Numerous readers discovered Merton through his hefty autobiography, The Seven Storey Mountain (HBJ, 1948). Forest is one of them. In this considerably shorter volume, Forest introduces the many facets of the 20th-century Trappist monk whose life included not only the physical work, worship, and contemplation of a monastic community, but prolific writing as well (a partial list of Merton's works is two pages long). Forest lucidly chronicles Merton's life, illuminating it with the events that shaped it and the insights that emanated from it. Although his esteem for Merton and his contributions to the peace movement are apparent, he treats Merton's weaknesses frankly. As a result of Forest's clarity and conciseness, his work is an excellent choice for general religion collections.-- Cynthia Widmer, Downingtown, Pa.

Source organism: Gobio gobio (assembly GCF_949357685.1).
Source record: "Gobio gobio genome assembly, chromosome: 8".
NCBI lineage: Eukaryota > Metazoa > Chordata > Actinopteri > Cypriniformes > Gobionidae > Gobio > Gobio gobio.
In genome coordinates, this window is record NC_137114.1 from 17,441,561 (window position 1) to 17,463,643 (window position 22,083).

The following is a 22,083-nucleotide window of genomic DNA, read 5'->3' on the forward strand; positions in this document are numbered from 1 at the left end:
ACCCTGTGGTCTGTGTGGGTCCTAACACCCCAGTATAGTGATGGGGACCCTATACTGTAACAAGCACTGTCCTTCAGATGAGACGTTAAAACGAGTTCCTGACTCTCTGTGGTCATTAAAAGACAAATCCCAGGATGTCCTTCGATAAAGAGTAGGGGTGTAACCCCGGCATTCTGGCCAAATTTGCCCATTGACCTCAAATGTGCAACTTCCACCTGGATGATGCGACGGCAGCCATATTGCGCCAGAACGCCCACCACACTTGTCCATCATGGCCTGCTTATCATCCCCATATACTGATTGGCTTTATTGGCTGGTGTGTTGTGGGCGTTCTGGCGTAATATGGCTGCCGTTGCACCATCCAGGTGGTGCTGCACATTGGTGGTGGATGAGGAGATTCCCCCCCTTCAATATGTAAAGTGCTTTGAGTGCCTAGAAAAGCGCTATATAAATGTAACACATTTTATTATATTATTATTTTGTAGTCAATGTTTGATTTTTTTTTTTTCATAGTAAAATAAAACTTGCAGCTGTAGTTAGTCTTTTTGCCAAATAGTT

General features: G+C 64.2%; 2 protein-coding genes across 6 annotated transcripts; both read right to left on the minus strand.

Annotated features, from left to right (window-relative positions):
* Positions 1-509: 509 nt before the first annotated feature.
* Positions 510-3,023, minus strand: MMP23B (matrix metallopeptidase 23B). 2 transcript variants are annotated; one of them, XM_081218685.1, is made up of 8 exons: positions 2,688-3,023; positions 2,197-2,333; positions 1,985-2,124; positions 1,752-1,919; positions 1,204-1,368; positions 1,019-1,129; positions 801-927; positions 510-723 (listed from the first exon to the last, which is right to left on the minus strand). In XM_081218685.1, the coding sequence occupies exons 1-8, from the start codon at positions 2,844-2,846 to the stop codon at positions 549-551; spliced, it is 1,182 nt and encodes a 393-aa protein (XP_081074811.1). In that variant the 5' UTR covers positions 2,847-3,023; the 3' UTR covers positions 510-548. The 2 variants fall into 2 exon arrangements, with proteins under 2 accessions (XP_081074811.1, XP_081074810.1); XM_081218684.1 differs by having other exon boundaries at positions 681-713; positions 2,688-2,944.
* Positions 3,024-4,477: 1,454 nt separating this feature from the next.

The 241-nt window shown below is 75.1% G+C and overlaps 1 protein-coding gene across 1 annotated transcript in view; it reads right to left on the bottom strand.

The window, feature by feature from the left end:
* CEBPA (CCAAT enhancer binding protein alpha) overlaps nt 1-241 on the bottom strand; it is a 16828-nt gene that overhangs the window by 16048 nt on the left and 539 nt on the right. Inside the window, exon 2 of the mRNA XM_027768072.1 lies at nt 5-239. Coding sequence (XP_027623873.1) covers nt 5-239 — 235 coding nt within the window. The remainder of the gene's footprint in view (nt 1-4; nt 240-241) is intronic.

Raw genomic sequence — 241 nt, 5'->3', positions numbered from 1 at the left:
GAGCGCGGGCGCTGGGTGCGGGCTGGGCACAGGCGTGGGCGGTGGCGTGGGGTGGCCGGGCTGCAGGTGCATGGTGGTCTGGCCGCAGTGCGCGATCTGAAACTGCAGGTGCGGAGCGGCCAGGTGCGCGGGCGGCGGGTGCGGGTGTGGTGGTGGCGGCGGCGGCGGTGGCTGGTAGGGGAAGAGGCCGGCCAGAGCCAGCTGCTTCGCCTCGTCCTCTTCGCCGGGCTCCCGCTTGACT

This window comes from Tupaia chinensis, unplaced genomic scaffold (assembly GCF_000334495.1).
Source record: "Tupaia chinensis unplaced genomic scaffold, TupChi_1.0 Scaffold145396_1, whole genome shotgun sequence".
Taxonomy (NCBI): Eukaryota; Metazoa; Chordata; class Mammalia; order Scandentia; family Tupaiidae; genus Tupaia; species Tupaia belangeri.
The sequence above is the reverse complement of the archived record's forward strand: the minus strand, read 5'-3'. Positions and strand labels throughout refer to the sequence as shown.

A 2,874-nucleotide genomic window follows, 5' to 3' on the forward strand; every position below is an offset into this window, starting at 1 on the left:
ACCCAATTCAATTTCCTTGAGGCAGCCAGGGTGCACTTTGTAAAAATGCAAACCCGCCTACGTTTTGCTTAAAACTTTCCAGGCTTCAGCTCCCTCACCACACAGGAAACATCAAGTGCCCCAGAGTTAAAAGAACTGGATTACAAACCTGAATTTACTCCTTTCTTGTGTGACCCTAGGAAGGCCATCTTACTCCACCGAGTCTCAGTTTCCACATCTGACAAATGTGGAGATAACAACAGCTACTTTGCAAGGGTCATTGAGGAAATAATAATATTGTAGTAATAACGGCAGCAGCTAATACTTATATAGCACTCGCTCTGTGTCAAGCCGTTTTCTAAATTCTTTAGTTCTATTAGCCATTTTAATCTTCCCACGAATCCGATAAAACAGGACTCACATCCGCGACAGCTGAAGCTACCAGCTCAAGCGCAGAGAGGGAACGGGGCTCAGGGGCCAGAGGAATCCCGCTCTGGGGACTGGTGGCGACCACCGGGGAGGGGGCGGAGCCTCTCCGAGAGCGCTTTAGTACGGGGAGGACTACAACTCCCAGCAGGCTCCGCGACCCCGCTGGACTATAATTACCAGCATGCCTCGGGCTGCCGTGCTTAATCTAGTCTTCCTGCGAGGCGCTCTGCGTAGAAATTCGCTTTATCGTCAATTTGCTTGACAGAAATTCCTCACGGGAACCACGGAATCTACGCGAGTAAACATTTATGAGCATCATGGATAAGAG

If you have to read one book about Thomas Merton, this is the one to read. it is concise, insightful, complete -- Paul Wilkes "Living with Wisdom"